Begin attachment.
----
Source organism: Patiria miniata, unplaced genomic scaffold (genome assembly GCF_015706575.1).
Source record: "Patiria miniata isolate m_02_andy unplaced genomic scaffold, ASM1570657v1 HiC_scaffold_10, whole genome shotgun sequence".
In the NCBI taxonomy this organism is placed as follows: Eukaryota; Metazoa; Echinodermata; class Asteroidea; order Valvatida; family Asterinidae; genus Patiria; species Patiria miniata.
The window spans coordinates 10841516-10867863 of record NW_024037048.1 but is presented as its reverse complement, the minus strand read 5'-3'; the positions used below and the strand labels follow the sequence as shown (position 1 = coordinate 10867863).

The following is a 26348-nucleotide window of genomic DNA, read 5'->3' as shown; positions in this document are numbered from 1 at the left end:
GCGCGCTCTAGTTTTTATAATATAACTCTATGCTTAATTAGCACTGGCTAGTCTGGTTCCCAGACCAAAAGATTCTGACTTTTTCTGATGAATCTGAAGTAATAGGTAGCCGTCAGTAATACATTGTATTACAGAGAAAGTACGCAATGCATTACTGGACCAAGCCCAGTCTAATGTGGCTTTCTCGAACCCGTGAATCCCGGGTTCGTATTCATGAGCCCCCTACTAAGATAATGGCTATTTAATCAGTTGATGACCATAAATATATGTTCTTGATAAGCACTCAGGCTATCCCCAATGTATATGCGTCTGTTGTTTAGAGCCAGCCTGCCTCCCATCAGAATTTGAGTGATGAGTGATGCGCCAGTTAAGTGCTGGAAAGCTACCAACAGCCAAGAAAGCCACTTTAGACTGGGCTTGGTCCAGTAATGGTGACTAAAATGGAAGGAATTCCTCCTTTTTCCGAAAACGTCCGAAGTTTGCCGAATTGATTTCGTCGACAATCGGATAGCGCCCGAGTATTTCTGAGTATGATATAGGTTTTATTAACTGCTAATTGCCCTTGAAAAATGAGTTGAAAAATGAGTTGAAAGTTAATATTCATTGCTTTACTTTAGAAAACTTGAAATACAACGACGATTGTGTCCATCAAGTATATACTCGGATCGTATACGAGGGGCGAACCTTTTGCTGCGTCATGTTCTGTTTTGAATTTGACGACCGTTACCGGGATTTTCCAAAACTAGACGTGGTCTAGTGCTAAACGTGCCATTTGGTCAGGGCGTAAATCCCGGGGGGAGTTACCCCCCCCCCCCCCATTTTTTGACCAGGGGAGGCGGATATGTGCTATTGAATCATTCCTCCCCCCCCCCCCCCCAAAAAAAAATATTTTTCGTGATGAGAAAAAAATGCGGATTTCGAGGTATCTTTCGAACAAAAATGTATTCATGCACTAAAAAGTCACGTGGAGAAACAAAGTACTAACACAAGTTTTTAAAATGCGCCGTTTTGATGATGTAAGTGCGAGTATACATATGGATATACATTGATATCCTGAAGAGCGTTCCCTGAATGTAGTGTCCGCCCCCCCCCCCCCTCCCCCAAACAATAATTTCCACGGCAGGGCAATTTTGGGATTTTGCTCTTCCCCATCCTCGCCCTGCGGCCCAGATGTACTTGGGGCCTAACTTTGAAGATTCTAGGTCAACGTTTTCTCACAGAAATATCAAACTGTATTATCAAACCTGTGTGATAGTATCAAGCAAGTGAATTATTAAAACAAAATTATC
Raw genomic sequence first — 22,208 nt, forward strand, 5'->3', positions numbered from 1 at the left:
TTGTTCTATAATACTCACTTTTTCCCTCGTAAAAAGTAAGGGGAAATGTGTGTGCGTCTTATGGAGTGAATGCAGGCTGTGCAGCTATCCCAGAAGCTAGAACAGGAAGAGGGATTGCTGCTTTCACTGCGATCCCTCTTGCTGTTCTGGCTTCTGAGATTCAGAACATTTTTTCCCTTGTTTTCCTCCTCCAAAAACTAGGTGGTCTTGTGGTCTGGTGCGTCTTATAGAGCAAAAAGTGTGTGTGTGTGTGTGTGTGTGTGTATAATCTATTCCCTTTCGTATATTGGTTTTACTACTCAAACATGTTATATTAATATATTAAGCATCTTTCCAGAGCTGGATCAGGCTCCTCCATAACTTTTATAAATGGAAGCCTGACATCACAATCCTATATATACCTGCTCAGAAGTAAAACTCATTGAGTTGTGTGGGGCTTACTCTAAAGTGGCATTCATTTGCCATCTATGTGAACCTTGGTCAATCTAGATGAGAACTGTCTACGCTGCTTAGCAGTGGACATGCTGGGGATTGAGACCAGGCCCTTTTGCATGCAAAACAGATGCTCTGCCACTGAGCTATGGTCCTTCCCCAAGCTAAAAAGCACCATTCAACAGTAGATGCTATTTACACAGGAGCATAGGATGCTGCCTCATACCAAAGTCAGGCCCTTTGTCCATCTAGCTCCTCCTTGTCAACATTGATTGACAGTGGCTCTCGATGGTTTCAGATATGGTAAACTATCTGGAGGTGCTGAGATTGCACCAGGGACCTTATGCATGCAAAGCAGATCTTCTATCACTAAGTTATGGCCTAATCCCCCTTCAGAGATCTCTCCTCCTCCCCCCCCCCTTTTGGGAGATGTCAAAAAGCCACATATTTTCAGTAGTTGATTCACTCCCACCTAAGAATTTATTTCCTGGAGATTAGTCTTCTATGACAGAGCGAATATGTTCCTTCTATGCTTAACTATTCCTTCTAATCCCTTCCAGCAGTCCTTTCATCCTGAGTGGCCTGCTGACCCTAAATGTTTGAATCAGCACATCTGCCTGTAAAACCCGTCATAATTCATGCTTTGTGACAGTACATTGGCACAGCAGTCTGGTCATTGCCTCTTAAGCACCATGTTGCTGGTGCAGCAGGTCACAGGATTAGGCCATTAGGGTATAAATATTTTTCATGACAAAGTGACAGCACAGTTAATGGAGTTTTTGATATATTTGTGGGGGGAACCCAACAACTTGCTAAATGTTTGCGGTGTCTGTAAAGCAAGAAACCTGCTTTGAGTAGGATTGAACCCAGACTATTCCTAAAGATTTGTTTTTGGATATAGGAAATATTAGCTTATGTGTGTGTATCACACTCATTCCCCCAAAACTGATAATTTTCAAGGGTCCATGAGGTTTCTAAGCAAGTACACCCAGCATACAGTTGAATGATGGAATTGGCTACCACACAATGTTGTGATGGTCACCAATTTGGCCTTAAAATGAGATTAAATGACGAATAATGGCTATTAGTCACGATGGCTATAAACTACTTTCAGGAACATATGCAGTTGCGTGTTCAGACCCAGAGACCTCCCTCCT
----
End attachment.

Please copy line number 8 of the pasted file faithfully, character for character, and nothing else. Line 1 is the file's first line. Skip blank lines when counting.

TTGTTCTATAATACTCACTTTTTCCCTCGTAAAAAGTAAGGGGAAATGTGTGTGCGTCTTATGGAGTGAATGCAGGCTGTGCAGCTATCCCAGAAGCTAGAACAGGAAGAGGGATTGCTGCTTTCACTGCGATCCCTCTTGCTGTTCTGGCTTCTGAGATTCAGAACATTTTTTCCCTTGTTTTCCTCCTCCAAAAACTAGGTGGTCTTGTGGTCTGGTGCGTCTTATAGAGCAAAAAGTGTGTGTGTGTGTGTGTGTGTGTGTATAATCTATTCCCTTTCGTATATTGGTTTTACTACTCAAACATGTTATATTAATATATTAAGCATCTTTCCAGAGCTGGATCAGGCTCCTCCATAACTTTTATAAATGGAAGCCTGACATCACAATCCTATATATACCTGCTCAGAAGTAAAACTCATTGAGTTGTGTGGGGCTTACTCTAAAGTGGCATTCATTTGCCATCTATGTGAACCTTGGTCAATCTAGATGAGAACTGTCTACGCTGCTTAGCAGTGGACATGCTGGGGATTGAGACCAGGCCCTTTTGCATGCAAAACAGATGCTCTGCCACTGAGCTATGGTCCTTCCCCAAGCTAAAAAGCACCATTCAACAGTAGATGCTATTTACACAGGAGCATAGGATGCTGCCTCATACCAAAGTCAGGCCCTTTGTCCATCTAGCTCCTCCTTGTCAACATTGATTGACAGTGGCTCTCGATGGTTTCAGATATGGTAAACTATCTGGAGGTGCTGAGATTGCACCAGGGACCTTATGCATGCAAAGCAGATCTTCTATCACTAAGTTATGGCCTAATCCCCCTTCAGAGATCTCTCCTCCTCCCCCCCCCCTTTTGGGAGATGTCAAAAAGCCACATATTTTCAGTAGTTGATTCACTCCCACCTAAGAATTTATTTCCTGGAGATTAGTCTTCTATGACAGAGCGAATATGTTCCTTCTATGCTTAACTATTCCTTCTAATCCCTTCCAGCAGTCCTTTCATCCTGAGTGGCCTGCTGACCCTAAATGTTTGAATCAGCACATCTGCCTGTAAAACCCGTCATAATTCATGCTTTGTGACAGTACATTGGCACAGCAGTCTGGTCATTGCCTCTTAAGCACCATGTTGCTGGTGCAGCAGGTCACAGGATTAGGCCATTAGGGTATAAATATTTTTCATGACAAAGTGACAGCACAGTTAATGGAGTTTTTGATATATTTGTGGGGGGAACCCAACAACTTGCTAAATGTTTGCGGTGTCTGTAAAGCAAGAAACCTGCTTTGAGTAGGATTGAACCCAGACTATTCCTAAAGATTTGTTTTTGGATATAGGAAATATTAGCTTATGTGTGTGTATCACACTCATTCCCCCAAAACTGATAATTTTCAAGGGTCCATGAGGTTTCTAAGCAAGTACACCCAGCATACAGTTGAATGATGGAATTGGCTACCACACAATGTTGTGATGGTCACCAATTTGGCCTTAAAATGAGATTAAATGACGAATAATGGCTATTAGTCACGATGGCTATAAACTACTTTCAGGAACATATGCAGTTGCGTGTTCAGACCCAGAGACCTCCCTCCT